Generosity opens our minds and our hearts to see new ways and opportunities to bless others. We give and the more we give, the more we receive in terms of knowing that we have not been me-focused. The more we are generous or practice generosity, the more we become sensitive to the needs around us, need that maybe we can meet. Having a generous spirit and giving what we have, also gives us positive physiological and mental benefits – peace, less stress, and other benefits.

“There’s nothing wrong with hard work, as long as it doesn’t get in the way of life’s more important areas: health, relationships, passion.” – The Minimalists

Generosity Adds Value to Your Life and the Lives of Others

Money is more than money. – sometimes it is the experiences, the time with loved ones, an investment in health, an investment in ourselves (building skills) and in others. Sometimes money is a lifetime of rich experiences with lasting value. When we consider only what an experience will cost, and not what is can bring to us and others, we are focusing on the wrong end of the stick The goal is to reap value. The goal is to benefit from the investment. If we just make our decisions based on the cost, we will lose out on many experiences.

Generosity blesses others. It helps others in times of need. It lets them know you care and are thinking of them.  Generosity gives out and pays back 10-fold (as the Bible says). It is always a win-win for everyone.

Generosity Has Professional Benefits

Companies and the business world, in general, make it a practice to be generous, both within their organizations and outside with the public and other business relations. Many businesses involve themselves in charitable endeavors as an outreach to the community and to give back to others. Generosity s good business practice. No company worth it’s salt will consider skimping just to save money.

In the same way, being generous as an employer, or coworker can be very beneficial. Just as being generous and giving back to the community and being generous with clients builds trust and relationships, colleagues can be generous with one another and build bonds of trust. Having a generous spirit towards others will build us up in the eyes of others. Coworkers will naturally graduate to us and look to us for inspiration. Being generous can have very positive professional benefits short and longterm.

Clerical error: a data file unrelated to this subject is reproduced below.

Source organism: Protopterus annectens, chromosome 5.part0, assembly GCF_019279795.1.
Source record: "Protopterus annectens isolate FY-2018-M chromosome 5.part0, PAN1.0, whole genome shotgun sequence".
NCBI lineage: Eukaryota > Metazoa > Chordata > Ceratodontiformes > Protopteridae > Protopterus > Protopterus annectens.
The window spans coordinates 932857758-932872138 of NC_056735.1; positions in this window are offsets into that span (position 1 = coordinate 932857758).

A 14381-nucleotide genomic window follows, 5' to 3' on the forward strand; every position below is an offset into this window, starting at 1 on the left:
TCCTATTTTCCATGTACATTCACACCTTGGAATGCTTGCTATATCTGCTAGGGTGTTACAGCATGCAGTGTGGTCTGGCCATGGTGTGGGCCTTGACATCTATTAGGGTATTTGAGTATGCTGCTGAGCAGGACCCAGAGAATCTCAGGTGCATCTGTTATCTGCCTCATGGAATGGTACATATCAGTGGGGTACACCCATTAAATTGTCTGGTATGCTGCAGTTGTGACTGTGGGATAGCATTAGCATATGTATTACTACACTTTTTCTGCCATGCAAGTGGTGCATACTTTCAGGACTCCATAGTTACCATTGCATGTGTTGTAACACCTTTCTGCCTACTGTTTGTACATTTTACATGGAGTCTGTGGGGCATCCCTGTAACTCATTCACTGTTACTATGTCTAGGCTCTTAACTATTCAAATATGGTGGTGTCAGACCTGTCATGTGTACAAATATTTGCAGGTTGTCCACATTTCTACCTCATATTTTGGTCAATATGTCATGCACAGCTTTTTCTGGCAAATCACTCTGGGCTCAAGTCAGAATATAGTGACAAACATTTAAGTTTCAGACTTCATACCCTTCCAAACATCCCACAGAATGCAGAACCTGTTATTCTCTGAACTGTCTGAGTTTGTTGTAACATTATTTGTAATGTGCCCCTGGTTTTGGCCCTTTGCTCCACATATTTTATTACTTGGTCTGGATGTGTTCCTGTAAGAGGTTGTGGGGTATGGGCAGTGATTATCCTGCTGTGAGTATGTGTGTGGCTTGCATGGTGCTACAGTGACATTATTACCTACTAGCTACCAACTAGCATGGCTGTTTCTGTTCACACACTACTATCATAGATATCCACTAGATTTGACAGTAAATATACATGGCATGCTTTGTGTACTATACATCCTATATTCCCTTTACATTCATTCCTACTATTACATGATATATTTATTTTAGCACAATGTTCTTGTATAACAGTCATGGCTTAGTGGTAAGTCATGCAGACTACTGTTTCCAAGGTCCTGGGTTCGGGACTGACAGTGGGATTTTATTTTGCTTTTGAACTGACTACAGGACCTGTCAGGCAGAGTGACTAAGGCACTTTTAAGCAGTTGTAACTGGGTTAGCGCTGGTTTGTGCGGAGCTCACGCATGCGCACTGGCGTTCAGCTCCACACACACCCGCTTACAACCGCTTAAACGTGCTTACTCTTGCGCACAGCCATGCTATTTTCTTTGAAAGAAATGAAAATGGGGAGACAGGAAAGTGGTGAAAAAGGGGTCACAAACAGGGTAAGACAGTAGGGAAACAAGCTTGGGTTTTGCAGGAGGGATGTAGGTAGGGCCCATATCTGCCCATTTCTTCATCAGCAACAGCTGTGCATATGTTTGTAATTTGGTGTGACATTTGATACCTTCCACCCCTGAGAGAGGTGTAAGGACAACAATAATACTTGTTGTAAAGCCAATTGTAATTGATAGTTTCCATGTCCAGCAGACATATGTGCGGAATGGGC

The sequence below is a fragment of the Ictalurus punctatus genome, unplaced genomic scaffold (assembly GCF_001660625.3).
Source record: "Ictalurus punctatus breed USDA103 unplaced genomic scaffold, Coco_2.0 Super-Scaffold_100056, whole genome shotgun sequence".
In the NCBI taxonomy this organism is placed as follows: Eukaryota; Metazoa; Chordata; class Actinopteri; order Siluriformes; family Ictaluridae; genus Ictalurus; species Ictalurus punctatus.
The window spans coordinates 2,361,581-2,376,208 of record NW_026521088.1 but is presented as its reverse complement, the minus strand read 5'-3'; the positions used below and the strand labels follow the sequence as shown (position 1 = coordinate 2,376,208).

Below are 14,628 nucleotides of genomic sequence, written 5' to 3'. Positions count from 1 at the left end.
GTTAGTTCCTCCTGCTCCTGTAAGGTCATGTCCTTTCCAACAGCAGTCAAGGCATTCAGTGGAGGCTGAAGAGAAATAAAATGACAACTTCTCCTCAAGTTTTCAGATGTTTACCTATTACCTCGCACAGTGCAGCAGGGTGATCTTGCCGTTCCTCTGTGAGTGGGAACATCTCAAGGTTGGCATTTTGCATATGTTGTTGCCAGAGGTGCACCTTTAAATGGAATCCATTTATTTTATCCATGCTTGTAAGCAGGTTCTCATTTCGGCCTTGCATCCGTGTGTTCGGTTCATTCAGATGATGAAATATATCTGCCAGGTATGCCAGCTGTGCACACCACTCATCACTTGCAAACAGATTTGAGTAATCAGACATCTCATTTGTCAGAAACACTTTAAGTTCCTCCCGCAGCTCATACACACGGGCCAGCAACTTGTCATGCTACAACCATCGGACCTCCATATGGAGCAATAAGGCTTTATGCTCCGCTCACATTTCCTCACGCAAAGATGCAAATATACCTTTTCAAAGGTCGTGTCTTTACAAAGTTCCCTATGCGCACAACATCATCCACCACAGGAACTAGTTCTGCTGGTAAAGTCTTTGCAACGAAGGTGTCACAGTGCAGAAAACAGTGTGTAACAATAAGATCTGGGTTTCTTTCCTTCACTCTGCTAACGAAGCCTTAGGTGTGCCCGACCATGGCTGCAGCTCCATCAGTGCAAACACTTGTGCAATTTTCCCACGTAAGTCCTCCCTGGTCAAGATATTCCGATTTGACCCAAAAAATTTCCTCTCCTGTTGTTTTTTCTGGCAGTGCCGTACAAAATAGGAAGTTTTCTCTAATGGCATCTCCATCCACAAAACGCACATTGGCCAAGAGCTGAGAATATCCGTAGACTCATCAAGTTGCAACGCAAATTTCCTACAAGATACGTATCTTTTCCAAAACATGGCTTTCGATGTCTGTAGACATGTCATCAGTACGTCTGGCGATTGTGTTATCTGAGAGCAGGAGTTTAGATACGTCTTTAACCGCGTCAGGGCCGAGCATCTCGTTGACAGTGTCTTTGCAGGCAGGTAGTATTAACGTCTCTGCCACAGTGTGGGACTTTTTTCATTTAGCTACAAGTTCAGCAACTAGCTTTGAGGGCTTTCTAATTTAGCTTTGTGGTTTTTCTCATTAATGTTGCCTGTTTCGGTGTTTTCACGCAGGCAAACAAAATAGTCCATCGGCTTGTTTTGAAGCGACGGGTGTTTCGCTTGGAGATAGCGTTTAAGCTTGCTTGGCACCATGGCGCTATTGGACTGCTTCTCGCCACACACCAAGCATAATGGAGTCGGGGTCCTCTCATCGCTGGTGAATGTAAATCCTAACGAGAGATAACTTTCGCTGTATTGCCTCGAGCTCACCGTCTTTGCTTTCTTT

Stinginess Can Backfire, But Generosity Always Wins

You can never win trying to save a few dollars and forgoing value. Holding back your money for fear that you will lose it is the very opposite mindset of investment. Money is made for investing, not for putting in a sock and burying it in the ground. If you recall the story of the 10 talents in the Bible, the one who had not invested but hid the money in the ground was the one who received the chastisement.

If we think of the cost as the bottom line and not a long-term investment, we will lose. We will lose all the benefits we could have gained, we will lose even more than we actually spent because we will have to make up for stingy buying decisions over the investing in value. We will lose out in the blessings of others we could have helped if we had looked outward instead of into our pockets.

While we may think we are being wise with our money by not spending it, we are losing out because money is not meant to be spent; it is meant for investing. Stinginess will always backfire, but generosity is a win-win.

Did you enjoy this post? Please leave a comment below.

Click and share

Diana Lynne’s passions are family, travel, self-improvement, and the pursuit of a debt-free life. She loves hanging out with family, friends and being with her dog Skye. Diana is a Quebec City girl. who loves living life.  You can connect with her through